Age-Related Eye Issues

Our eyes are one of the many things that can decline as we get older. In this article, we’ll go over some of the common age-related eye issues, prevention tips, and things that can help with vision loss. 

What are the most common age-related vision issues? 

  • Presbyopia, which means loss of the ability to see close objects or small print. 
  • Floaters, which are tiny spots or specks that float across your field of vision. 
  • Dry eyes, where your tear glands don’t make enough tears or produce poor quality tears. 
  • Tearing, which involves too many tears. 
  • Cataracts, or cloudy areas that develop in the lens in the front of the eye. 
  • Glaucoma, which is related to increased pressure inside the eye, and can lead to permanent vision loss and blindness. 
  • Age-related macular degeneration (AMD), or the loss of cells in the small central portion of the retina known as the macula that leads to blurred or distorted central vision.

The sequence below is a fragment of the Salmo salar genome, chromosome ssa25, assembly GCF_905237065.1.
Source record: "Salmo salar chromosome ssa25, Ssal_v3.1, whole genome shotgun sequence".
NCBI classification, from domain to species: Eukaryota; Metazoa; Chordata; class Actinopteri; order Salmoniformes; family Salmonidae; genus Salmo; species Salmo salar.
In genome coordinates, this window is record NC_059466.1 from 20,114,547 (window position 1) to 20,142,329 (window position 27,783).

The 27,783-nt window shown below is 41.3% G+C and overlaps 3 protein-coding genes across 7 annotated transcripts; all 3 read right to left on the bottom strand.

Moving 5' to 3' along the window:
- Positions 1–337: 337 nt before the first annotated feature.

• Diabetes-related retinopathy, a complication of diabetes, where small blood vessels stop feeding the retina properly. 
  • Retinal detachment, or when the inner and outer layers of the retina become separated. 

How can I prevent age-related vision issues? 

While not all of the vision issues listed above listed above can be prevented, there are several things you can do for healthy eyes and the best vision possible. These steps include: 

  • See your primary care provider regularly to check for any chronic conditions, like diabetes, that may cause vision issues. 
  • Visit your eye doctor each year and have a complete eye exam, including dilation, to check your eyesight and for any signs of glaucoma. 
  • Be open and honest with your primary care provider and eye doctor about any issues you may be having related to your vision. 
  • Eat a healthy diet. 
  • Wear eye protection outside. 

What vision loss aids are available? 

If you’re still having vision troubles even with wearing glasses, you may be able to benefit from low-vision aids like: 

  • Telescopic glasses 
  • Lenses that filter light 
  • Magnifying glasses 
  • Electronic devices like e-books and iPads for reading material